This market is driven by machines. Algorithm trading accounts for 70% of the action.
I know, I know. Nobody wants to read yet another passionate article about President Trump. (I know I don’t, so I probably won’t even proofread this when I’m done writing — thank goodness for copy editors.)
For the most part, a sitting U.S. president doesn’t have a huge effect on the stock market. Sure, we could say George W. Bush’s tax rebates helped push stocks higher. And Barack Obama’s seeming indifference to businesses has been blamed for keeping the stock market’s animal spirits caged up.
But really, there’s always a lot more moving the market than just policy.
So I’m not going to sit here and tell you that Trump should get all the credit for the fact that the stock market is at all-time highs.
Sure, his election absolutely kicked off the rally back in November. The prospect of tax cuts, regulation cuts, and some stimulus spending sounded great. But none of them has happened. And yet here we are, at all-time highs.
I will admit, I was worried when the Trump administration chose to start with health care instead of tax reform. It seemed like that could take the enthusiasm out of the market.
And that’s because much of the optimism you now see in stock prices is the result of really good first-quarter earnings numbers. And much of the reason for the solid quarter was oil(NYSEARCA:USO) prices. Oil rallied, and energy companies started actually making money again. So the year-over-year comparisons for the S&P 500(NYSEARCA:SPY) looked really good.
That wasn’t Trump’s doing. It was OPEC. Or, more specifically, Saudi Arabia. (And they didn’t do it to help U.S. companies make more money. They did it because they want to fleece international investors when their national oil company, Aramco, IPOs next year.)
Now, with all that said, I want to call your attention to something that happened yesterday morning. You could have easily missed it if you weren’t glued to the market every minute of the trading day like I am. Starting at about 11:05 a.m. ET, stocks started selling off. The Dow (NYSEARCA:DIA) dropped 120 points in less than 20 minutes.
It seems that Donald Trump, Jr., had just posted emails about a meeting with some Russian official on Twitter. And the market did not like the implications…
Risk Is High
There’s no need to get into the meat of what those emails said or what it all means. Though I do want to get on the soapbox for just a second and say that the adoration some people have for Vladimir Putin is really weird. Some Americans see him as a strong, charismatic leader, someone to emulate. He’s not.
He’s former KGB, for crissakes. He’s basically stolen tens of billions from the Russian people. He invaded Ukraine to keep it from joining NATO. Cross him, and he’ll have you thrown in jail on false charges or have you killed.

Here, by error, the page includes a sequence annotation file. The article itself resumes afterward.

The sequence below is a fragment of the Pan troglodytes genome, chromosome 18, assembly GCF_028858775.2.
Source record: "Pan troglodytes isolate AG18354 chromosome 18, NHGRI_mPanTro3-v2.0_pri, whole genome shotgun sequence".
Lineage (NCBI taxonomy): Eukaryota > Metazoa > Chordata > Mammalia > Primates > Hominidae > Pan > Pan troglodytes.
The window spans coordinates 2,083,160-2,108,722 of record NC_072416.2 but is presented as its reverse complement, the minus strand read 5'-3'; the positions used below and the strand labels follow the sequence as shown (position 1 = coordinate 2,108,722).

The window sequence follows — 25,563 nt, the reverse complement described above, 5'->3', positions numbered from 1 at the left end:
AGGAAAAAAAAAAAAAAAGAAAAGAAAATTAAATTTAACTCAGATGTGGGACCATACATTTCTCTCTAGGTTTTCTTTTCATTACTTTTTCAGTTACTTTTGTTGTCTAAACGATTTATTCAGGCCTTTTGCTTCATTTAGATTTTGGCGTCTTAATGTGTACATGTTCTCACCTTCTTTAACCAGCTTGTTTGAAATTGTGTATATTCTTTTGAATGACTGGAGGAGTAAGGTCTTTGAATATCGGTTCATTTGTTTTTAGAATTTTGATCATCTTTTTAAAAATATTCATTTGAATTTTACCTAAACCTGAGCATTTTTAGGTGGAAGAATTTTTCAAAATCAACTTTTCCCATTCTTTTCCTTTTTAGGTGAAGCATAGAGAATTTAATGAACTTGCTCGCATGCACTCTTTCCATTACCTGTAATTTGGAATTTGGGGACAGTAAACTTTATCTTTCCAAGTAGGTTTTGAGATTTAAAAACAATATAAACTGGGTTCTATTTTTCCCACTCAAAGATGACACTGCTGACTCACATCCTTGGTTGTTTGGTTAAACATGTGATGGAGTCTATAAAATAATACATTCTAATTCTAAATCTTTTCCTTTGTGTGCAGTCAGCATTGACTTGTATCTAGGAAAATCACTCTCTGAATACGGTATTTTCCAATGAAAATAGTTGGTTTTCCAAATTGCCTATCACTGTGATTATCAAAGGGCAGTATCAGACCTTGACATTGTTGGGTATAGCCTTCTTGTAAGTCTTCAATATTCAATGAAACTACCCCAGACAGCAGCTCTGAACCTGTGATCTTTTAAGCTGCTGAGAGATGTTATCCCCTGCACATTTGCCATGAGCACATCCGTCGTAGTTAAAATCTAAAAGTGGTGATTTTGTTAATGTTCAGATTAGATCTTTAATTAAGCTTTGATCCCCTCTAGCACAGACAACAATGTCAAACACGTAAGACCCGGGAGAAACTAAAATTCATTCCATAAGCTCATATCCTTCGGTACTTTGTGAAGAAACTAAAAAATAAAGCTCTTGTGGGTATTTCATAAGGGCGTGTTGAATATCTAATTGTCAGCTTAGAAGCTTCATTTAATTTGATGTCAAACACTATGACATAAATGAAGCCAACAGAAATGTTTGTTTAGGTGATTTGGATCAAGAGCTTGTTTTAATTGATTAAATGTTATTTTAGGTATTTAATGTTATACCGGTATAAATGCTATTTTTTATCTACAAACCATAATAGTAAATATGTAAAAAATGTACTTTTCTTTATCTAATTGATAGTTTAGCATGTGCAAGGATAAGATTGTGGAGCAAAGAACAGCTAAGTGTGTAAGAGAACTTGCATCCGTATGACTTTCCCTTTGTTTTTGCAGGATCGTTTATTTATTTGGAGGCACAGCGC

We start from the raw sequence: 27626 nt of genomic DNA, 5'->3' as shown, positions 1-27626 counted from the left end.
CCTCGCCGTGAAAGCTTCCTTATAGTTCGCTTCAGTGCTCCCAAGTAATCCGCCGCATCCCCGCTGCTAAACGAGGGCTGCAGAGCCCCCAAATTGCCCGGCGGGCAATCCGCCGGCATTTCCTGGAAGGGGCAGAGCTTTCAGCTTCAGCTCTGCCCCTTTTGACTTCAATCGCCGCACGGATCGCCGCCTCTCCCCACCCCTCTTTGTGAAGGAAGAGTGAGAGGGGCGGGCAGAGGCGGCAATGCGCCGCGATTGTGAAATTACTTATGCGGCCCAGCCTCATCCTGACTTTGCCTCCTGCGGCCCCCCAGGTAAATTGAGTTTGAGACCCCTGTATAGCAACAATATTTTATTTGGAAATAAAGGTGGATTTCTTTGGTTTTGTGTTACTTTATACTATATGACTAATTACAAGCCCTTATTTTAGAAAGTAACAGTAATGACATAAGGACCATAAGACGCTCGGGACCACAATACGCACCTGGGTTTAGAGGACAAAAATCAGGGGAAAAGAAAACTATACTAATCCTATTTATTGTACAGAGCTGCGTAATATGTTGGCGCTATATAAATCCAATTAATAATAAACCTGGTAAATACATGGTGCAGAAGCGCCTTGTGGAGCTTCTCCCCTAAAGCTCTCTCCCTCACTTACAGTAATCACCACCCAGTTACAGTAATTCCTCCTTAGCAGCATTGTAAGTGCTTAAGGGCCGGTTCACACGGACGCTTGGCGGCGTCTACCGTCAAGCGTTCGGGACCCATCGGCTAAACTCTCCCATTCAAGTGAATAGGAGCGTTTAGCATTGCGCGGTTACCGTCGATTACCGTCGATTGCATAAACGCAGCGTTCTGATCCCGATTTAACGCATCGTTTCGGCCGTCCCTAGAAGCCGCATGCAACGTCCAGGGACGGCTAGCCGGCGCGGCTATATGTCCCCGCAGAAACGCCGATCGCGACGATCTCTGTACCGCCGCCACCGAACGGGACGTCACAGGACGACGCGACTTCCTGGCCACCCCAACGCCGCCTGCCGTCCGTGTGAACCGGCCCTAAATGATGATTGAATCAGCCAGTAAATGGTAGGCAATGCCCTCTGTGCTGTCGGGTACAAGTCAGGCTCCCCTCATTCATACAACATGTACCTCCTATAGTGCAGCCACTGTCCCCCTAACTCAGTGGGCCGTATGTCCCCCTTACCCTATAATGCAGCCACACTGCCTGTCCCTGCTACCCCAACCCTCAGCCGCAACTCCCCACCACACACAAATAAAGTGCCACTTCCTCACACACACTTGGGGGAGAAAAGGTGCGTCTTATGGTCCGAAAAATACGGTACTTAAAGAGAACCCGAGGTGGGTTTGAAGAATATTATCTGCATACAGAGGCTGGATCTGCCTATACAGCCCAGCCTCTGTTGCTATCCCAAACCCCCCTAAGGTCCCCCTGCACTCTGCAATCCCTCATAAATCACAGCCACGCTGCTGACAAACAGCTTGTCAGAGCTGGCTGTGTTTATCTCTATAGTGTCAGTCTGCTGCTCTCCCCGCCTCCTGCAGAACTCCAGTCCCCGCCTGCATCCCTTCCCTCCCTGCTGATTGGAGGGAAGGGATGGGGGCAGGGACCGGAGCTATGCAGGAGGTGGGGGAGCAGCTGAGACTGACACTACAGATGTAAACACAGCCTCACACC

Simply put: Putin is not a friend to the U.S.
For the record, I don’t much care if Donald Trump did business with Russia. That’s the way business works. You make deals with China, with Russia, with Saudi Arabia.
But if you’re trying to get elected president? That’s a problem. And this isn’t just me saying it. The market just told us yesterday that it’s a problem in no uncertain terms.
Think about it: For months we’ve been bombarded with stuff about Trump and Russia. And what has the market done? Yeah, ignored it and rallied. But those emails that Trump, Jr., posted yesterday sure got a response from investors… 120 points in 20 minutes.
I don’t even want to think about what that pace of selling would look like over the course of a day.
My point here is pretty simple: This market is vulnerable. Everybody knows it’s — ahem — richly valued. But sentiment is good, the Fed’s not aggressive, and there’s plenty of liquidity. So stocks go higher.
However, when this thing does turn, when some event is too significant to ignore, we ARE going to see one (or more) of those “no bid” days where stocks just fall and no one steps in to buy.
Remember May 6, 2010? Flash crash ring any bells?
This market is driven by machines. Algorithm trading accounts for 70% of the action. When the machines do our bidding and push prices higher, we like it. But those machines have the capacity to go “Terminator” on us. And they will.
It’s Quiet. Too Quiet…
This is exactly why traders and investors talk about volatility so much. Volatility is sometimes called a fear indicator. And it’s been super low for months. There’s very little fear that something bad might happen.
And that’s exactly when a really bad sell-off can happen: when everybody knows the market is expensive but is long anyway.
In these conditions, investors will dump stock fast at the first sign of trouble. And the machines jump on board and run prices lower, trying to find the levels where the buyers have their “buy orders” in. Only there aren’t any buy orders (bids).
That’s how you get a flash crash. And I think right now, conditions for a nasty flash crash–type decline are ripe.
I worry that a significant drop could be one of those “what were we thinking” moments that can change the whole complexion of this rally.